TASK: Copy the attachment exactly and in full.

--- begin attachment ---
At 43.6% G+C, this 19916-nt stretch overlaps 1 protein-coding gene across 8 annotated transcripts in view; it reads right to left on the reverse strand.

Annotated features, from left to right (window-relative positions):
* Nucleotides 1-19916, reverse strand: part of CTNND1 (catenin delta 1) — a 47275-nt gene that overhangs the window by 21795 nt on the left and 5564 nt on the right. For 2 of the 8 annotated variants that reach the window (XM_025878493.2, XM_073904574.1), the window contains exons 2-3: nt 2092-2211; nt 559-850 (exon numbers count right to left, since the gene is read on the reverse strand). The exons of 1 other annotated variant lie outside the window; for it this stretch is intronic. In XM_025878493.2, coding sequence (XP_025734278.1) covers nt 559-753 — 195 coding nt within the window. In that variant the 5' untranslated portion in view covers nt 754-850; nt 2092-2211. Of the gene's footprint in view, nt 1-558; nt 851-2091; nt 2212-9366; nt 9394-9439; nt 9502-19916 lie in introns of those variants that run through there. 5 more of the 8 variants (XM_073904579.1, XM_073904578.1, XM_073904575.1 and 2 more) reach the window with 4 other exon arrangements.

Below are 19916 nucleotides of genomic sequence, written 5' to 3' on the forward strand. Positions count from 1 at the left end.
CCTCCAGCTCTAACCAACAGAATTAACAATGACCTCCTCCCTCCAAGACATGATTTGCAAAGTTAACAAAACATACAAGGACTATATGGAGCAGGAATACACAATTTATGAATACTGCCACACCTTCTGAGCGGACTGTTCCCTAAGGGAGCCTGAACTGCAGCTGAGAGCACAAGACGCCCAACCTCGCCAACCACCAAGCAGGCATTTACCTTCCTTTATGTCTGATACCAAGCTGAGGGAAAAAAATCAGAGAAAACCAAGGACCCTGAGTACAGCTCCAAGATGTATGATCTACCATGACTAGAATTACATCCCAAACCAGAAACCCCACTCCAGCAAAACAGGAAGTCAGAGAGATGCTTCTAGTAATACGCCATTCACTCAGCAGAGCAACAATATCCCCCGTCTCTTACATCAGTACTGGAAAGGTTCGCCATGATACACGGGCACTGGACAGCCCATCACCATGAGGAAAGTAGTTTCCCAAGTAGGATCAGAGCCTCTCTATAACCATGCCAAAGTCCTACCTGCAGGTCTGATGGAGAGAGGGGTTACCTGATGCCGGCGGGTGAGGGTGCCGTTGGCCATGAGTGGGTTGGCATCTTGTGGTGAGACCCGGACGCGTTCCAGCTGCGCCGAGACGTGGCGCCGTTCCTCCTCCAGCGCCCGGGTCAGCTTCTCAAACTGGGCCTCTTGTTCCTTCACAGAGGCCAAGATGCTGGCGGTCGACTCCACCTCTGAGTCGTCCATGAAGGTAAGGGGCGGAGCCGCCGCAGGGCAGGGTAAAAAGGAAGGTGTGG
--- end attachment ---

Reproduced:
At 43.6% G+C, this 19916-nt stretch overlaps 1 protein-coding gene across 8 annotated transcripts in view; it reads right to left on the reverse strand.

Annotated features, from left to right (window-relative positions):
* Nucleotides 1-19916, reverse strand: part of CTNND1 (catenin delta 1) — a 47275-nt gene that overhangs the window by 21795 nt on the left and 5564 nt on the right. For 2 of the 8 annotated variants that reach the window (XM_025878493.2, XM_073904574.1), the window contains exons 2-3: nt 2092-2211; nt 559-850 (exon numbers count right to left, since the gene is read on the reverse strand). The exons of 1 other annotated variant lie outside the window; for it this stretch is intronic. In XM_025878493.2, coding sequence (XP_025734278.1) covers nt 559-753 — 195 coding nt within the window. In that variant the 5' untranslated portion in view covers nt 754-850; nt 2092-2211. Of the gene's footprint in view, nt 1-558; nt 851-2091; nt 2212-9366; nt 9394-9439; nt 9502-19916 lie in introns of those variants that run through there. 5 more of the 8 variants (XM_073904579.1, XM_073904578.1, XM_073904575.1 and 2 more) reach the window with 4 other exon arrangements.

Below are 19916 nucleotides of genomic sequence, written 5' to 3' on the forward strand. Positions count from 1 at the left end.
CCTCCAGCTCTAACCAACAGAATTAACAATGACCTCCTCCCTCCAAGACATGATTTGCAAAGTTAACAAAACATACAAGGACTATATGGAGCAGGAATACACAATTTATGAATACTGCCACACCTTCTGAGCGGACTGTTCCCTAAGGGAGCCTGAACTGCAGCTGAGAGCACAAGACGCCCAACCTCGCCAACCACCAAGCAGGCATTTACCTTCCTTTATGTCTGATACCAAGCTGAGGGAAAAAAATCAGAGAAAACCAAGGACCCTGAGTACAGCTCCAAGATGTATGATCTACCATGACTAGAATTACATCCCAAACCAGAAACCCCACTCCAGCAAAACAGGAAGTCAGAGAGATGCTTCTAGTAATACGCCATTCACTCAGCAGAGCAACAATATCCCCCGTCTCTTACATCAGTACTGGAAAGGTTCGCCATGATACACGGGCACTGGACAGCCCATCACCATGAGGAAAGTAGTTTCCCAAGTAGGATCAGAGCCTCTCTATAACCATGCCAAAGTCCTACCTGCAGGTCTGATGGAGAGAGGGGTTACCTGATGCCGGCGGGTGAGGGTGCCGTTGGCCATGAGTGGGTTGGCATCTTGTGGTGAGACCCGGACGCGTTCCAGCTGCGCCGAGACGTGGCGCCGTTCCTCCTCCAGCGCCCGGGTCAGCTTCTCAAACTGGGCCTCTTGTTCCTTCACAGAGGCCAAGATGCTGGCGGTCGACTCCACCTCTGAGTCGTCCATGAAGGTAAGGGGCGGAGCCGCCGCAGGGCAGGGTAAAAAGGAAGGTGTGG